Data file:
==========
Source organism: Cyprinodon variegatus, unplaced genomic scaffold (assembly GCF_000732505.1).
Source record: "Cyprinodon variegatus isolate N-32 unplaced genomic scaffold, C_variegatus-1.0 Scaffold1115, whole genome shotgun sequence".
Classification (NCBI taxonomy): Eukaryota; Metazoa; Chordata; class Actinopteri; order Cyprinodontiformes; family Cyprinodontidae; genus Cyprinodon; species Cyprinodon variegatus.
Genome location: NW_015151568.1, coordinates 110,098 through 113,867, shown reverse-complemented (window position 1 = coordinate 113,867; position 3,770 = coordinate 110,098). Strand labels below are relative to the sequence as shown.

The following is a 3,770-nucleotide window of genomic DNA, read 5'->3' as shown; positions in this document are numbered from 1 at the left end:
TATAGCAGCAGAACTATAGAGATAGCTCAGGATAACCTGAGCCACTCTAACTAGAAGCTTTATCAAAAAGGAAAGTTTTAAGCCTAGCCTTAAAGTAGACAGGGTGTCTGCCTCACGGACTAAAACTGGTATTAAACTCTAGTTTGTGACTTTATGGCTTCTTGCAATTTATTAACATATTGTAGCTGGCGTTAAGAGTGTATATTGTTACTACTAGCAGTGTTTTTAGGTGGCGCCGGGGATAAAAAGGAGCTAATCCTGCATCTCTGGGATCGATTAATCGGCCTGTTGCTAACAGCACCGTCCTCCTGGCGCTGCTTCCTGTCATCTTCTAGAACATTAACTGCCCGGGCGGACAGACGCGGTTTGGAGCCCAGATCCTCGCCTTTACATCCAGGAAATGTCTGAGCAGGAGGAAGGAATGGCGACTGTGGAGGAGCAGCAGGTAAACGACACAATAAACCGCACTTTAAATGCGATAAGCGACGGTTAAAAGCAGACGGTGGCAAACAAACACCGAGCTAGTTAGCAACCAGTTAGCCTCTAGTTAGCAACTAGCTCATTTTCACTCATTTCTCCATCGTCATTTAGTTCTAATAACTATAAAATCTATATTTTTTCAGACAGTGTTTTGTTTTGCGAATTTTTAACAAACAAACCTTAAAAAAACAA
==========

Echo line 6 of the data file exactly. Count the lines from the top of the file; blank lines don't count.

TATAGCAGCAGAACTATAGAGATAGCTCAGGATAACCTGAGCCACTCTAACTAGAAGCTTTATCAAAAAGGAAAGTTTTAAGCCTAGCCTTAAAGTAGACAGGGTGTCTGCCTCACGGACTAAAACTGGTATTAAACTCTAGTTTGTGACTTTATGGCTTCTTGCAATTTATTAACATATTGTAGCTGGCGTTAAGAGTGTATATTGTTACTACTAGCAGTGTTTTTAGGTGGCGCCGGGGATAAAAAGGAGCTAATCCTGCATCTCTGGGATCGATTAATCGGCCTGTTGCTAACAGCACCGTCCTCCTGGCGCTGCTTCCTGTCATCTTCTAGAACATTAACTGCCCGGGCGGACAGACGCGGTTTGGAGCCCAGATCCTCGCCTTTACATCCAGGAAATGTCTGAGCAGGAGGAAGGAATGGCGACTGTGGAGGAGCAGCAGGTAAACGACACAATAAACCGCACTTTAAATGCGATAAGCGACGGTTAAAAGCAGACGGTGGCAAACAAACACCGAGCTAGTTAGCAACCAGTTAGCCTCTAGTTAGCAACTAGCTCATTTTCACTCATTTCTCCATCGTCATTTAGTTCTAATAACTATAAAATCTATATTTTTTCAGACAGTGTTTTGTTTTGCGAATTTTTAACAAACAAACCTTAAAAAAACAA